Vitamin B12 deficiency might be related to sarcopenia in older adults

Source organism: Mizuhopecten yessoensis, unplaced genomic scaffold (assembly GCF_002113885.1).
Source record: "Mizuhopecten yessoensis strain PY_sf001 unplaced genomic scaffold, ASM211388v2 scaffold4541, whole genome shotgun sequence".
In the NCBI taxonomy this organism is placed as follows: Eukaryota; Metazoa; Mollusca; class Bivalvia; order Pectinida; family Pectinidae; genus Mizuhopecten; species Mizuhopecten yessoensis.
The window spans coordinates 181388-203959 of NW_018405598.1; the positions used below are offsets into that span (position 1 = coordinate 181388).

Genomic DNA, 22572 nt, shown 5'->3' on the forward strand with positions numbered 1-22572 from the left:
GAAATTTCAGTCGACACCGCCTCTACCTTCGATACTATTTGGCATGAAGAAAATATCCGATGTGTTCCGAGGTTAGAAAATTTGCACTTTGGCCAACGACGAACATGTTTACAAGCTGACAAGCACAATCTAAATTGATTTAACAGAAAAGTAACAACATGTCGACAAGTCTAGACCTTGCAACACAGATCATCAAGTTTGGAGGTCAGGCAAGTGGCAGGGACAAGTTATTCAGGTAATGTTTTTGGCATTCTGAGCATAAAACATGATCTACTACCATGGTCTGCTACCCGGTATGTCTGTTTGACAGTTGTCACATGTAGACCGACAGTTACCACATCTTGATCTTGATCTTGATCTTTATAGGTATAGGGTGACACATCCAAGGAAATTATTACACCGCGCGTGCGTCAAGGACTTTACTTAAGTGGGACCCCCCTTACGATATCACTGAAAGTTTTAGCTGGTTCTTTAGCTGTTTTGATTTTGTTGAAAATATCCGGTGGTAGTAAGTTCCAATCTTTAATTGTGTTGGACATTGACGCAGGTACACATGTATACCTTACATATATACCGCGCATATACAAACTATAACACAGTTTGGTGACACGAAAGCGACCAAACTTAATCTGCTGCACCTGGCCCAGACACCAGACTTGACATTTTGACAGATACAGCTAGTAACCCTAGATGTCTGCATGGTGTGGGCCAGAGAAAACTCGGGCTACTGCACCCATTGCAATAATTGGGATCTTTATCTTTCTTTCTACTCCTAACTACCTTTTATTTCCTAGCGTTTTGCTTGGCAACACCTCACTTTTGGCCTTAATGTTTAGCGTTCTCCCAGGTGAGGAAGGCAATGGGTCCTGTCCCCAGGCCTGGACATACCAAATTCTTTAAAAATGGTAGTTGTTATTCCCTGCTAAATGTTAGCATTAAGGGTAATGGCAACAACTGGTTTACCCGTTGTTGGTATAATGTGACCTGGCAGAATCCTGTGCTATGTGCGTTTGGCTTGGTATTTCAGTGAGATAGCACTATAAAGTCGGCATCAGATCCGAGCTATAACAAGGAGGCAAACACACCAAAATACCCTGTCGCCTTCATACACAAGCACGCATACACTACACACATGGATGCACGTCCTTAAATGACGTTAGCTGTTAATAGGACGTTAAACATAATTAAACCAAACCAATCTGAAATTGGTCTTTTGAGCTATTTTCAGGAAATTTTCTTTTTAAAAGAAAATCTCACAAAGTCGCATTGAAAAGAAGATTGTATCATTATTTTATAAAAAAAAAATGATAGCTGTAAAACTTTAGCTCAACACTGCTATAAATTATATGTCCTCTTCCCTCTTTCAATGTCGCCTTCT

Sarcopenia and dynapenia are related to repeated falls, mobility restriction, depression, frailty, increased mortality and morbidity. The aim of this study is to evaluate the relationship between vitamin B12 deficiency and sarcopenia in older adults. 403 patients, who attended to outpatient clinic and underwent comprehensive geriatric assessment, were included study. All cases’ skeletal muscle mass (SMM), walking speed and hand grip strength were recorded by bioimpedance, 4 meter walking test and hand dynamometer respectively. The diagnosis of sarcopenia was defined according to the criteria of the European Working Group on Sarcopenia in Older People. Sarcopenia was accepted low SMM with low handgrip strength or low physical performance. Dynapenia was defined as handgrip strength <30 kg (men) and <20 kg (women). The prevalence of sarcopenia and dynapenia was 24.8% and 32.0%, respectively. In the patients with sarcopenia, mean age, osteoporosis and frailty were higher, and MMSE, and instrumental ADL scores were lower than the patients without sarcopenia (p < 0.05). The frequency of sarcopenia and dynapenia were 31.6% and 35.4%, respectively, in patients with vitamin B12 levels <400 pg/mL. In addition lean body mass, total skeletal mass and skeletal muscle mass index were lower in the patients with vitamin B12 levels <400 pg/mL compared to higher than 400 pg/mL (p < 0.05). Sarcopenia, which results in lots of negative clinical outcomes in older adults, might be related to vitamin B12 deficiency. Therefore, these patients should be periodically examined for vitamin B12 deficiency due to the potential negative clinical outcomes such as sarcopenia in older adults.